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jsp

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About jsp

  • Birthday 01/21/1951

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  1. I don't think it's the right tool for the job. Run an extension cord and use a battery tender or equivalent. john
  2. Over the years I've found a couple of useful tips for a cool running bike. At least every 6 month spend sometime cleaning the radiator, bugs, grease and grime, road sh!t reduces air flow. Spray on some biodegradable degreaser, from both the front and the back of the radiator. Simple Green or Oil Eater is what I use. Let it sit for a good 10 minutes and spray it again and let it sit again. Then flush it out. That usually does the trick. Some bikes have a marginal cooling system. On those, when I flush and change the coolant I change the mix. I live in the San Diego area so freezing is never an issue. I run 1/3 coolant, 2/3 distilled water plus 1 ounce of Water Wetter. Coolant gives you protection from freezing, a higher boiling point, helps prevent corrosion and lube the water pump, but has less cooling capacity the straight water. Normal is 50%/ 50%. I go to 33%/67%. I hope that helps. john
  3. Tire engineers spend a lot of effort perfecting tire profiles. A 190/55-17 is designed for a 6.00 to 6.25 inch wide wheel. Now put that tire on a 5.50 wheel and you have drastically changed it's profile. The center becomes noticeably more pointed, reducing stability and it becomes a wobbler on a rain grooved freeway. It also causes the center to flat spot quickly causing an uncertain feeling as you transition entering corners. Another change in the profile is the edge of the tire becomes unusable. The last inch to inch and half is now at too steep of an angle to be used. If you want to try something different, try a 180/60ZR17. john
  4. Don't put a 190/55ZR17 on a 5.50 inch wide rim. You won't like it. john
  5. 1/2 inch is the max you can cut and still use the stock, hand guards, switch assemblies, grips, bar ends and perches. And you need to tap the end another 1/2 inch to match. The hard part is finding the tap and doing the tap work. The limiting factor is the perches clamping on the bend of the bar. Narrower bars would be the ideal solution. john
  6. Once the O-ring are gone, the chain will soon follow. I would not clean the chain anywhere near that often. Maybe every 3 to 5,000 miles. WD40 is mostly kerosene . Kerosene tends to dry out rubber type products. john
  7. These weep holes are commonly used in most motorcycle, car and truck exhausts. john
  8. All Jap bikes new in the crate have cosmoline everywhere to prevent rust and corrosion. Most dealers DO NOT do much to clean this off, especially the brakes. On a new bike, I remove the calipers, clean the rotors with lacquer thinner or brake cleaner. Usually remove the pads, inspect, clean as necessary and reassemble, Usually bleed the brakes and you're ready to go. My FJ has great brakes. My previous bike was a 2014 Suzuki V Strom 1000. Driving home from the dealer, the brakes were terrible. I did as outlined above and brakes were very good. john
  9. I have the Ohlins set-up on my FJ. The remote reservoir and preload adjuster are tucked in very nicely, one on top of the other. The passenger peg sticks out quite a bit further. In a crash on the LH side to damage the Ohlins will be the least of your worries. Run with it. Also the standard hoses, lines and brackets are super sanitary and fit bitchen. john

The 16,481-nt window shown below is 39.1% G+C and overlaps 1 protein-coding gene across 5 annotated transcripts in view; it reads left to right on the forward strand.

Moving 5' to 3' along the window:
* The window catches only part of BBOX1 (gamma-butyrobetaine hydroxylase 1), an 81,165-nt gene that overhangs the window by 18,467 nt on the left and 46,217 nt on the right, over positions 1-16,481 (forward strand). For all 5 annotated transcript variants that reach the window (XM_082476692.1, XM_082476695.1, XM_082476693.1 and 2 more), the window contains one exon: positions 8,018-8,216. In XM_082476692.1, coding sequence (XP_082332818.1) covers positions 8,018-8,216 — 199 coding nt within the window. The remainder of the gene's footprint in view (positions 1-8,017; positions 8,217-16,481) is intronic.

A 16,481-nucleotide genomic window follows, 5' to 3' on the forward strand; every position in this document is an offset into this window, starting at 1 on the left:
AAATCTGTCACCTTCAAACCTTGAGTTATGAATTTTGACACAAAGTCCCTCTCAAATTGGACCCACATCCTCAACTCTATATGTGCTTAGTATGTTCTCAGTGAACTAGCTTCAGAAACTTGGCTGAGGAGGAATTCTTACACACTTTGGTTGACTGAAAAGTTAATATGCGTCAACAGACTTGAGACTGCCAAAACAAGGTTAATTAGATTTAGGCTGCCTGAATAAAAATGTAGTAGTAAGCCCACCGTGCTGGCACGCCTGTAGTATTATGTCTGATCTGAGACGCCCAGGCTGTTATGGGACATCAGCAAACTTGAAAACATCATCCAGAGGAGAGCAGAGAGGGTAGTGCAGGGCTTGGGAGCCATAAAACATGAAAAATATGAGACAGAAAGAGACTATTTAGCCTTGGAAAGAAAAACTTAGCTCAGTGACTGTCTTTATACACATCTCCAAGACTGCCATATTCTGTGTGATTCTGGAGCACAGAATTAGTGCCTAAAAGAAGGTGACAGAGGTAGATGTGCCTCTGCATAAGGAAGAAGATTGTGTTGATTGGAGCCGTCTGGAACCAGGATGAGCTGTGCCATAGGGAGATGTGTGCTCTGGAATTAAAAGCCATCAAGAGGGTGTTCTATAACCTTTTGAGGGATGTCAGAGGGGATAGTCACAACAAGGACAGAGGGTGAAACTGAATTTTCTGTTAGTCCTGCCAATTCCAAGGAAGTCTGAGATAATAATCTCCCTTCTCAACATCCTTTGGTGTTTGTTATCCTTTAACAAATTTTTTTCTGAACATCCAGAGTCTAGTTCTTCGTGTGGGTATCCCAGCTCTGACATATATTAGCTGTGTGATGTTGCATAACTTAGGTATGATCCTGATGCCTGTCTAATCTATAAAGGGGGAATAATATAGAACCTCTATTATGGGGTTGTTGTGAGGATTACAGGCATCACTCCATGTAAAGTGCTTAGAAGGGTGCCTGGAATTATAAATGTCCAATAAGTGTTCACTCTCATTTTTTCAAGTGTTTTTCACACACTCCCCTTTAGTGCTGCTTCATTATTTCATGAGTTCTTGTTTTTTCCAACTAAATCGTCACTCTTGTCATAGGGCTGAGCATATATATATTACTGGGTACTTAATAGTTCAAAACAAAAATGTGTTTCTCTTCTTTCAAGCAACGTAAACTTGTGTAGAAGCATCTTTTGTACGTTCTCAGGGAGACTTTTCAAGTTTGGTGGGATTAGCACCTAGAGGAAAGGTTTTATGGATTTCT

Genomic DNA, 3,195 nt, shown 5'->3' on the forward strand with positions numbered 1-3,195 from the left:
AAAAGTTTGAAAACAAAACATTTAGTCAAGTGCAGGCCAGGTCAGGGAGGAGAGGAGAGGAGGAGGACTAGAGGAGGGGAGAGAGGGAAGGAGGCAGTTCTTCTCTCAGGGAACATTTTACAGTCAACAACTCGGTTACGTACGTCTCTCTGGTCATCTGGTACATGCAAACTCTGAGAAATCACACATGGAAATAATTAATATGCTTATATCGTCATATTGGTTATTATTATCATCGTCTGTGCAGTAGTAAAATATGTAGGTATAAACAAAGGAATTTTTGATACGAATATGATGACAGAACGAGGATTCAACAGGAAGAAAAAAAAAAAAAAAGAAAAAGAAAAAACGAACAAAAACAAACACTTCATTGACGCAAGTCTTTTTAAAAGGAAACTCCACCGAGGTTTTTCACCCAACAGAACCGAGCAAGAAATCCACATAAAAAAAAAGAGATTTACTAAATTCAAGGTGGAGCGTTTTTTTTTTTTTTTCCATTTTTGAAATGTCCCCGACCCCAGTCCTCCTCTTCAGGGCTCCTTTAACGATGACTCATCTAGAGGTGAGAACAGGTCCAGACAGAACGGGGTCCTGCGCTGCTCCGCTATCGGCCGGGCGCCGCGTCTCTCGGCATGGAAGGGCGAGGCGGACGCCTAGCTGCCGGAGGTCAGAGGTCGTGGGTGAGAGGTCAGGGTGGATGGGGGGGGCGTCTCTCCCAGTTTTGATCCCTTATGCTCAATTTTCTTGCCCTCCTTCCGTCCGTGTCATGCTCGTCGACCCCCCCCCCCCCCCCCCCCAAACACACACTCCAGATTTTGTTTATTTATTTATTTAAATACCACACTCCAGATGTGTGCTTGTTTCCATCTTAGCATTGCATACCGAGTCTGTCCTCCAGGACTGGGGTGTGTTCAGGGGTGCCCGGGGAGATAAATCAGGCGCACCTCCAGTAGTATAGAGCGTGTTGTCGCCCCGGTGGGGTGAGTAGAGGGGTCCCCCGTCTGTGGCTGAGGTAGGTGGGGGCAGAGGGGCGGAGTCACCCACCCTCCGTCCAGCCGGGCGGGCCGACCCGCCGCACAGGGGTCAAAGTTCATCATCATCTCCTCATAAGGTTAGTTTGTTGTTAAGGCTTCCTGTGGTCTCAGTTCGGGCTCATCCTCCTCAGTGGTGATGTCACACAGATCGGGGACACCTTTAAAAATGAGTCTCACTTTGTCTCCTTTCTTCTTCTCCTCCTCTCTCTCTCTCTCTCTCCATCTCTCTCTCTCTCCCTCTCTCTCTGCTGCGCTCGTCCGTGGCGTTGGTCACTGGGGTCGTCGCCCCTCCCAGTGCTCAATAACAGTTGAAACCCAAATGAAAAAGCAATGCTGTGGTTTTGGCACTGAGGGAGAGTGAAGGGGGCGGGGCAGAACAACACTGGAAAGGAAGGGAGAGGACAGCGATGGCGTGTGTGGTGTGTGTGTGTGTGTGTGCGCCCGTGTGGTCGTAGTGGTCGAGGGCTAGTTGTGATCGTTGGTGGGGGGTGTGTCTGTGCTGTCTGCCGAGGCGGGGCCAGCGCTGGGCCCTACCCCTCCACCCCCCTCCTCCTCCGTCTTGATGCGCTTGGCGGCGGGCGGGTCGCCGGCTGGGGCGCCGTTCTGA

10. What you are suggesting is fairly common among veteran riders. The front tire is what gives the bike it's turn-in feel. Sport front tires like the Pilot Power and Pilot Power 3 have more aggressive turn-in. Sport touring front tires like the Pilot Road 3 and 4 have more neutral profile and slower turn in. So mixing these tires front to back give the bike a more aggressive turn in but still offer good tire life. Some of the riders have even mixed brands front and rear with very good results. I don't have any experience with the RS up front so you are on your own. Try it. john
  11. Once upon a time a younger version of myself took a class at Kawasaki Motor Corp. given by Martin Carney. The class was called "High Performance Racing Engines". We learned how to degree cams, tinker with intake/ exhaust timing to tailor a powerband to the job at hand and many other important details to building a fast and reliable engine. The most controversial subject was setting the valve clearance. Martin told us to set the clearance to the max recommended spec (or a close as possible) and never cut corners. If that meant shimming al 16 valves, so be it. He went into detail why this was so important. My previous training was the exact opposite. I tried the NEW technique and was surprised how well it worked. I guess that's why Martin Carney was a factory instructor. I have used this on my street bikes of various brands with excellent results. I have used this on the latest 4 stroke MX engines and again excellent results. You won't know until you try it. My "High Performance Racing Engines" training certificate is posted in my shop. john
  12. Tip: Set valve clearance to max spec on ALL valves. john
  13. Pro X valve shims are very good. I'm not impressed with Hot Cams shims. Here are the Pro X: https://www.rockymountainatvmc.com/p/2838/26634/Pro-X-Valve-Shim?v=11963 john
  14. Dark&Stormy: Currently I'm running 80/90 hypoid I bought from Walmart. A quart lasts a really long time, well over 10,000 miles. It's sensitive to ambient temperature, so when it's hot I turn it down and in the winter I turn it up. Anything thicker just doesn't flow well. Before I got the oiler, I used conventional chain lubes and got better than average chain life. The oiler probably doubled the chain and sprocket life. It's worth the mess. john
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